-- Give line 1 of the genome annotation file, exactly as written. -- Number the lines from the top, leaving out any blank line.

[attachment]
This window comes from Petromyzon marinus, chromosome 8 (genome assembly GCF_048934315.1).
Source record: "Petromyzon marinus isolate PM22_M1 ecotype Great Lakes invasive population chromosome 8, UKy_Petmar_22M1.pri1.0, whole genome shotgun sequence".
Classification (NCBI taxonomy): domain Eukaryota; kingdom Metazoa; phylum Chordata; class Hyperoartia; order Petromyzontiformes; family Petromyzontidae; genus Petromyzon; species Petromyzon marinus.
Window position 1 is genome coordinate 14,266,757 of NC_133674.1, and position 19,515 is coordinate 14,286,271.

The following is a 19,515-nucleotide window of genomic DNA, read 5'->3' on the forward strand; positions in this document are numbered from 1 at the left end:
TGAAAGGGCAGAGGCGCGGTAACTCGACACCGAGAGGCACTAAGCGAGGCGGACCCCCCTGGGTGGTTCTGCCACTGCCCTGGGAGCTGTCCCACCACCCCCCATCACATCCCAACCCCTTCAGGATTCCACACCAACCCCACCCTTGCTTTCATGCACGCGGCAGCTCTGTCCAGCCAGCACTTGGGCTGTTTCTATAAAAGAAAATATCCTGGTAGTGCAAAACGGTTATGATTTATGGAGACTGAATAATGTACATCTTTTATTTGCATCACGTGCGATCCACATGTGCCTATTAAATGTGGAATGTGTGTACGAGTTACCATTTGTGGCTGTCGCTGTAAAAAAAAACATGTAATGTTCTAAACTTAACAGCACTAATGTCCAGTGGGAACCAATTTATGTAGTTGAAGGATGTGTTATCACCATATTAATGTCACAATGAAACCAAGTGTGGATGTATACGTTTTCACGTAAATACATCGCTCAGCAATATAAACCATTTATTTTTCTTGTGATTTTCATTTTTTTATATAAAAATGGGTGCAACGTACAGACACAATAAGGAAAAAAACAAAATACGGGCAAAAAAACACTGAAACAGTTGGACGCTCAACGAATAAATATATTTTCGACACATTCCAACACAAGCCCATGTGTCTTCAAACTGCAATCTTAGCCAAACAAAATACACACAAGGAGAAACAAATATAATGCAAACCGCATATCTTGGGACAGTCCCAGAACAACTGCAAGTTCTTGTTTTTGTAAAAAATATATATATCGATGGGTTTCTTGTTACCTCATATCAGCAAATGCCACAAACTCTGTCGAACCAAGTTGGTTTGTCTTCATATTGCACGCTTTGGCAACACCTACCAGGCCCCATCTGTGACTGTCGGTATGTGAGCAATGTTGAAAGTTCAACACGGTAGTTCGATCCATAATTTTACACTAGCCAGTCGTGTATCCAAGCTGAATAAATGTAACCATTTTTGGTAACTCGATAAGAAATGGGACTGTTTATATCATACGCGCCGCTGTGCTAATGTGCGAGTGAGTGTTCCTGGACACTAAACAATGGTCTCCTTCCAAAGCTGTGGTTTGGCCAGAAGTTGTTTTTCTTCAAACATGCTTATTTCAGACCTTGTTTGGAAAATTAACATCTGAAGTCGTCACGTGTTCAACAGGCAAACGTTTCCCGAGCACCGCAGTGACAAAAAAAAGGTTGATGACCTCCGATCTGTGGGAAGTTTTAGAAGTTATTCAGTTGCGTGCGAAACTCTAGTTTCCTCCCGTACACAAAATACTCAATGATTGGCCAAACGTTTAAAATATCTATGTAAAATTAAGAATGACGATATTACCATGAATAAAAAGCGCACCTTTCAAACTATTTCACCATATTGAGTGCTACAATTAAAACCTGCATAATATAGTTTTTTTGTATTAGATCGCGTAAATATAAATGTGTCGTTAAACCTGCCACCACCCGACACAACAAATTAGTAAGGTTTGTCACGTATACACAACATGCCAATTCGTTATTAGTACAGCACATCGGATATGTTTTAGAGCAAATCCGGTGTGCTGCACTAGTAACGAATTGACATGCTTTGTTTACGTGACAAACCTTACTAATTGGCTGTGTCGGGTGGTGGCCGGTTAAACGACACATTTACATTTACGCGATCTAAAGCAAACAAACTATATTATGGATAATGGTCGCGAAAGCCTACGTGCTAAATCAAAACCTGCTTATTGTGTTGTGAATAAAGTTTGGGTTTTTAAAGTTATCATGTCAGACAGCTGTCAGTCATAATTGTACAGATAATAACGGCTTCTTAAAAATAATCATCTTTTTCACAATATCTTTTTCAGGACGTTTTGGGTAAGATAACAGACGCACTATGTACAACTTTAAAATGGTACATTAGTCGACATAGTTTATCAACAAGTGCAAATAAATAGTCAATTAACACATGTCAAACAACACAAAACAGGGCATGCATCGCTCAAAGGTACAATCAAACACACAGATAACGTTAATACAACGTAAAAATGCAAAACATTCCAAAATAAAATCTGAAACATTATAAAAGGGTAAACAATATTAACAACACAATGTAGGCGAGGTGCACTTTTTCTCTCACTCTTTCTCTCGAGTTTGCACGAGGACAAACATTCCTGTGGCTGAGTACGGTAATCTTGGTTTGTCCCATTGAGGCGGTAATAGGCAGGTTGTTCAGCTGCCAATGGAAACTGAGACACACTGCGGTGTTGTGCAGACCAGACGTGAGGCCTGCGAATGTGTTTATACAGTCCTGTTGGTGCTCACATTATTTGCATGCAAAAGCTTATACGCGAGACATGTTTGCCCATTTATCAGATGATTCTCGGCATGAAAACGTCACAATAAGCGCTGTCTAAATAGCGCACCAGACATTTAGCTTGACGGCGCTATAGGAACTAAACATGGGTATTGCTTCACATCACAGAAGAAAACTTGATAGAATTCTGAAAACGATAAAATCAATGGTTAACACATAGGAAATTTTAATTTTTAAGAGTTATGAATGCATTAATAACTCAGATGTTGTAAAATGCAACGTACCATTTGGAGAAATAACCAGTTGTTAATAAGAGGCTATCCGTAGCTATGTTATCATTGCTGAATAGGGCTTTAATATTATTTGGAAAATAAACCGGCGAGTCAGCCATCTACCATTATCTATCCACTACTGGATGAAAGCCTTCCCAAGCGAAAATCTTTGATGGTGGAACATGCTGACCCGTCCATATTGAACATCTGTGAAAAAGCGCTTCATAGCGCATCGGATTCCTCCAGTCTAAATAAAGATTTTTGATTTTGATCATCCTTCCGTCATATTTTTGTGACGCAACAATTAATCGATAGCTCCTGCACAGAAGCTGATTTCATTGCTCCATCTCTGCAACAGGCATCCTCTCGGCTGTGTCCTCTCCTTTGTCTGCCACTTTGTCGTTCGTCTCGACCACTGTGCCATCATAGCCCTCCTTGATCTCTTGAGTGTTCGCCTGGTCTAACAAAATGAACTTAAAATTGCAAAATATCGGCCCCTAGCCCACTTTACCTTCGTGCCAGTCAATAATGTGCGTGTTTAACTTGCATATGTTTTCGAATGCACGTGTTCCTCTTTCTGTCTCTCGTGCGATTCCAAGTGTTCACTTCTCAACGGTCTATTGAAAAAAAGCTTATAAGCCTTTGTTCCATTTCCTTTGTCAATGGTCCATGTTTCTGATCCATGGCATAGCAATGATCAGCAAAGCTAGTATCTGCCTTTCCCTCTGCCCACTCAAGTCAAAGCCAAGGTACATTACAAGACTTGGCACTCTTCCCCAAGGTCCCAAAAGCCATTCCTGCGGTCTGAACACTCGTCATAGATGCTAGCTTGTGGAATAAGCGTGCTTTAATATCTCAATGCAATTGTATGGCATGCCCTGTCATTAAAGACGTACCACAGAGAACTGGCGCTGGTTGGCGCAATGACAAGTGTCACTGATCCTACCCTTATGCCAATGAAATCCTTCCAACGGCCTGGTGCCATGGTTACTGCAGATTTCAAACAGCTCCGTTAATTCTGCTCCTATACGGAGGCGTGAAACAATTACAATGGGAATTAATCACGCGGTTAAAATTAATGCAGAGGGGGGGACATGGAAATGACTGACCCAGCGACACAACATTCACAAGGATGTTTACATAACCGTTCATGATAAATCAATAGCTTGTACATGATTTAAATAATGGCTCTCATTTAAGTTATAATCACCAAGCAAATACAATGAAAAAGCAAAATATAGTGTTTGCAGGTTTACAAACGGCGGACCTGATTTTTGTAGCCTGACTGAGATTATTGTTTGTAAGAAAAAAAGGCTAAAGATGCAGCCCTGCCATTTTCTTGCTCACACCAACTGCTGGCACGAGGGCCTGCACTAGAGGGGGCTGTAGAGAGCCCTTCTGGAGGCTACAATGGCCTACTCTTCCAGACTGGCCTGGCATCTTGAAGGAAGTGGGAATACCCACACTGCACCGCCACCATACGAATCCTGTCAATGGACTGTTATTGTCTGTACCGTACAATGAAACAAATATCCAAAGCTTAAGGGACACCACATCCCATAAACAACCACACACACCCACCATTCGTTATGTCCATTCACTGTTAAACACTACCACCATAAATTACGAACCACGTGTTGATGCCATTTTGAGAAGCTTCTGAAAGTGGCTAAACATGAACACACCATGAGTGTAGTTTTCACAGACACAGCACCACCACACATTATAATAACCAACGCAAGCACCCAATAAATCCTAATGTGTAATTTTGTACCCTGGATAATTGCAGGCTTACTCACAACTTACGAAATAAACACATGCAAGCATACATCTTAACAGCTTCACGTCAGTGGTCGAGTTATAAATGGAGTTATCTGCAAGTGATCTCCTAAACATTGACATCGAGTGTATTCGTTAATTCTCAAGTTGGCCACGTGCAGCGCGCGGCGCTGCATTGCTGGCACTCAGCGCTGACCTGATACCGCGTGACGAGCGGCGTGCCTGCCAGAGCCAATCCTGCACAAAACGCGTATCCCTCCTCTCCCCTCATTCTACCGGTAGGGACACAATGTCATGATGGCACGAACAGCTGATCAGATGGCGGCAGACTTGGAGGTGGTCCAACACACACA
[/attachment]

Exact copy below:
This window comes from Petromyzon marinus, chromosome 8 (genome assembly GCF_048934315.1).